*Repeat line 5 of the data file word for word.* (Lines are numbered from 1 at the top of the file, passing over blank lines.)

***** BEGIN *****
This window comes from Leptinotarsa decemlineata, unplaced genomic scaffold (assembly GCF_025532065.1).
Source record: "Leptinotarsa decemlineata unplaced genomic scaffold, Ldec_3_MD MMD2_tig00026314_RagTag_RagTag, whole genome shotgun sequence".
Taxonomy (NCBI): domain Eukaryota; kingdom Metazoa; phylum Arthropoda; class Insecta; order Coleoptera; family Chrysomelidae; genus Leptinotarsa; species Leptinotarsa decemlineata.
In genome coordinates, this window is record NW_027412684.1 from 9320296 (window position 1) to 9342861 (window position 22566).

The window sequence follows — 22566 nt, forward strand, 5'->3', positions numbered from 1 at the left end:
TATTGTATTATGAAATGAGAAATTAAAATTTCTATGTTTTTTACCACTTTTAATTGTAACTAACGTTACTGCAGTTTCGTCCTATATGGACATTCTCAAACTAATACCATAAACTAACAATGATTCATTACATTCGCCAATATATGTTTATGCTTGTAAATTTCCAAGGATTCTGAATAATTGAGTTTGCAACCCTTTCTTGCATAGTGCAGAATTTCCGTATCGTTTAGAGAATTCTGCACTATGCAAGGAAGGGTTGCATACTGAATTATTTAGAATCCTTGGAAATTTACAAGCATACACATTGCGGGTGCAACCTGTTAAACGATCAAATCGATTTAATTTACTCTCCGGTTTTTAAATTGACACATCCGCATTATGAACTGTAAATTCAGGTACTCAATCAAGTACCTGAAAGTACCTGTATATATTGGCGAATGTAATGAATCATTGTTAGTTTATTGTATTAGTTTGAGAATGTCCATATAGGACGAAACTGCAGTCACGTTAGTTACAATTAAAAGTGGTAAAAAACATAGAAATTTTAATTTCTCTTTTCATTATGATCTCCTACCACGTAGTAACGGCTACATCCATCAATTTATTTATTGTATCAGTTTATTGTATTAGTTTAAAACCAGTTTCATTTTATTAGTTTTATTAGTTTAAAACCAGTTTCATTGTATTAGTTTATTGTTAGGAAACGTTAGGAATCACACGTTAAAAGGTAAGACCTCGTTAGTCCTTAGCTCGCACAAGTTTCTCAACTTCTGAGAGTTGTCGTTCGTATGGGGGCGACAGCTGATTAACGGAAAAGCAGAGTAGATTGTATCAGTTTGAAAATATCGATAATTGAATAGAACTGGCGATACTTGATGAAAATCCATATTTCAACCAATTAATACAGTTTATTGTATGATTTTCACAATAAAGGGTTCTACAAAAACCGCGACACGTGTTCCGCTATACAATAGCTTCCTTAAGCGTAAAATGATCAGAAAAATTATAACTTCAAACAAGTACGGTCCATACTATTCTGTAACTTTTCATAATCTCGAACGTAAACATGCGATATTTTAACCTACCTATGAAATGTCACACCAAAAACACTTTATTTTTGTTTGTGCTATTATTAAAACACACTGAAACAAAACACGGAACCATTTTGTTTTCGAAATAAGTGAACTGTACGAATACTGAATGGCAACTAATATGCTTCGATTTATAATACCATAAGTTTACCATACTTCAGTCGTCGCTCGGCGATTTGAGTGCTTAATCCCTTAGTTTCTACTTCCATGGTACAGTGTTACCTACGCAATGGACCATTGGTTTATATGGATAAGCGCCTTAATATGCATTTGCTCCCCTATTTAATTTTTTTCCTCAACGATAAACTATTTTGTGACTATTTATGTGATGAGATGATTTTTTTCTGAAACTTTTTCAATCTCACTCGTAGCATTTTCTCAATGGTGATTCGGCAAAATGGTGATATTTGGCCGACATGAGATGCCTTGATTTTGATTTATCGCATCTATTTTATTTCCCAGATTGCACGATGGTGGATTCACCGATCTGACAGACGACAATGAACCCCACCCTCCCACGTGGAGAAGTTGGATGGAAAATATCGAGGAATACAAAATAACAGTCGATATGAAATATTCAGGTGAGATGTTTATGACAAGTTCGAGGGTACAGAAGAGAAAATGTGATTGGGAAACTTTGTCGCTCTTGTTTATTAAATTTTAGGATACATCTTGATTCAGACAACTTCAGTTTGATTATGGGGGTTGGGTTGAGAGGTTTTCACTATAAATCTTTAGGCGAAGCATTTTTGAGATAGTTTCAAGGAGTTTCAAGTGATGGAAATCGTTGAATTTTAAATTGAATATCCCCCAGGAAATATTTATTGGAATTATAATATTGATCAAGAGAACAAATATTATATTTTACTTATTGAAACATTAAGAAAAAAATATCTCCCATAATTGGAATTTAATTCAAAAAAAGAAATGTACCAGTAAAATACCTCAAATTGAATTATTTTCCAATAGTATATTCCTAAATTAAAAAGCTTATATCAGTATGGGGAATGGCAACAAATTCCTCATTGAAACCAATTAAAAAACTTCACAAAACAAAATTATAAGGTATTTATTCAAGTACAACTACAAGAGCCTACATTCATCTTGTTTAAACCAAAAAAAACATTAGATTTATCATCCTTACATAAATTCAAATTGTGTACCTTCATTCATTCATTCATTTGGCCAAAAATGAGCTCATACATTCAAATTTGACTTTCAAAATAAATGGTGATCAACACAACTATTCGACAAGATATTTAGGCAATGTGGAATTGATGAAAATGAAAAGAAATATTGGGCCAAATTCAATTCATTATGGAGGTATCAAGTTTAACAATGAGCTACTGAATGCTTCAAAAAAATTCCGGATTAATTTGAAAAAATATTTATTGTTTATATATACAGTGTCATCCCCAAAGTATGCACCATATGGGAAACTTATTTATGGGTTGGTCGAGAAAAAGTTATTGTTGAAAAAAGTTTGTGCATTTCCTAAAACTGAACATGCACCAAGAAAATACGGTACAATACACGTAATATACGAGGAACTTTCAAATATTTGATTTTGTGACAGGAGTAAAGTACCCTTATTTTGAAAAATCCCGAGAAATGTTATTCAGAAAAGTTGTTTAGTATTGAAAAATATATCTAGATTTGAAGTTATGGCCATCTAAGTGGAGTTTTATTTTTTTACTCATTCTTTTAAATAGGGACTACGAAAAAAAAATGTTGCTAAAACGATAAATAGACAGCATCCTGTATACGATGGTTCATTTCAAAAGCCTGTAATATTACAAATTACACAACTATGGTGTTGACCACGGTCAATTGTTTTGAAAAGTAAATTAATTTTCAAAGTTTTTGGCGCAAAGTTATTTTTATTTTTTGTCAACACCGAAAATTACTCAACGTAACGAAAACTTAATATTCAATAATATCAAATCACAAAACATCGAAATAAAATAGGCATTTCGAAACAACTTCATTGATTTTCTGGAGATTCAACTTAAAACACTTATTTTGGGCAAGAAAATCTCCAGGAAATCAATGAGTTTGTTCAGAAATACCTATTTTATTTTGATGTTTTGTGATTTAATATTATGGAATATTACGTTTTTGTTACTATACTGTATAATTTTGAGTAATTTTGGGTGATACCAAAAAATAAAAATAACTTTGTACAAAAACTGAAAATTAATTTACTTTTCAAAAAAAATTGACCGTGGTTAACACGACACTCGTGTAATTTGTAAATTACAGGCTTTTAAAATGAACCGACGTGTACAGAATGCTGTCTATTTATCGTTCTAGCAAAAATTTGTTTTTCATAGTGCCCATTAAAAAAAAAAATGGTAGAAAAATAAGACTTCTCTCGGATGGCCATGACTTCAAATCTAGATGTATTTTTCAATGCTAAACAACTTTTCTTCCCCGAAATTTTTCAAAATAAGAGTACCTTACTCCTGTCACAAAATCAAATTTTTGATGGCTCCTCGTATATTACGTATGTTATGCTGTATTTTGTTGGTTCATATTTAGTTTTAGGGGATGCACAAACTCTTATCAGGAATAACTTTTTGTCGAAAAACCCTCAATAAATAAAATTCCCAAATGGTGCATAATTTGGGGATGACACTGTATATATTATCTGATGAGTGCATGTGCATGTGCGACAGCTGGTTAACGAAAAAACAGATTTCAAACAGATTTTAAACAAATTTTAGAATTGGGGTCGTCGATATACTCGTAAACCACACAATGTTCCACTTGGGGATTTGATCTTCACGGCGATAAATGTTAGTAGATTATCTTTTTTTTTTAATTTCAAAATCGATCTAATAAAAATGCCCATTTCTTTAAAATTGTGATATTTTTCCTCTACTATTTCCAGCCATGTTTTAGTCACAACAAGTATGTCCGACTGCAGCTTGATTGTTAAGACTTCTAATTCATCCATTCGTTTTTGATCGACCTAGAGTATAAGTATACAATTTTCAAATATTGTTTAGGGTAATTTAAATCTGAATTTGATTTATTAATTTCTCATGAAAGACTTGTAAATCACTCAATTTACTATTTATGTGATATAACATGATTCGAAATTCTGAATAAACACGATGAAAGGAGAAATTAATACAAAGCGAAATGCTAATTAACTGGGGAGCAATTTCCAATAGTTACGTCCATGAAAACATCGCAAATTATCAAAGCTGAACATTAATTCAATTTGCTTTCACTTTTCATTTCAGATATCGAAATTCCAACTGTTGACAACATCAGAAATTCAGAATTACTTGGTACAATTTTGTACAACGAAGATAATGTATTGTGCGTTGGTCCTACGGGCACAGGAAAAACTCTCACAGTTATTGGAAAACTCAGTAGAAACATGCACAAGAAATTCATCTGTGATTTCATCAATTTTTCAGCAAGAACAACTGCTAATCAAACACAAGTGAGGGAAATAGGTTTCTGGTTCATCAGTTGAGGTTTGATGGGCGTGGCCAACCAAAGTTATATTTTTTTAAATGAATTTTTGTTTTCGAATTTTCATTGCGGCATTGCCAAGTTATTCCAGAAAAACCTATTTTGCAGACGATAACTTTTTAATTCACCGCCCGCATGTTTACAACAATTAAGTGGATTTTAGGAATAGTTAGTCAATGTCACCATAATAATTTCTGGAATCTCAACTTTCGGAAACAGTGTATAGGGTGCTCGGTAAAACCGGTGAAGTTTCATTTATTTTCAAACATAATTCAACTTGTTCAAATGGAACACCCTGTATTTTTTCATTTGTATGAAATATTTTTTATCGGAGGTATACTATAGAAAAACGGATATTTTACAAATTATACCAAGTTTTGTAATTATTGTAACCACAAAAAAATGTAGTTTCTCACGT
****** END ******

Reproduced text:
The window sequence follows — 22566 nt, forward strand, 5'->3', positions numbered from 1 at the left end: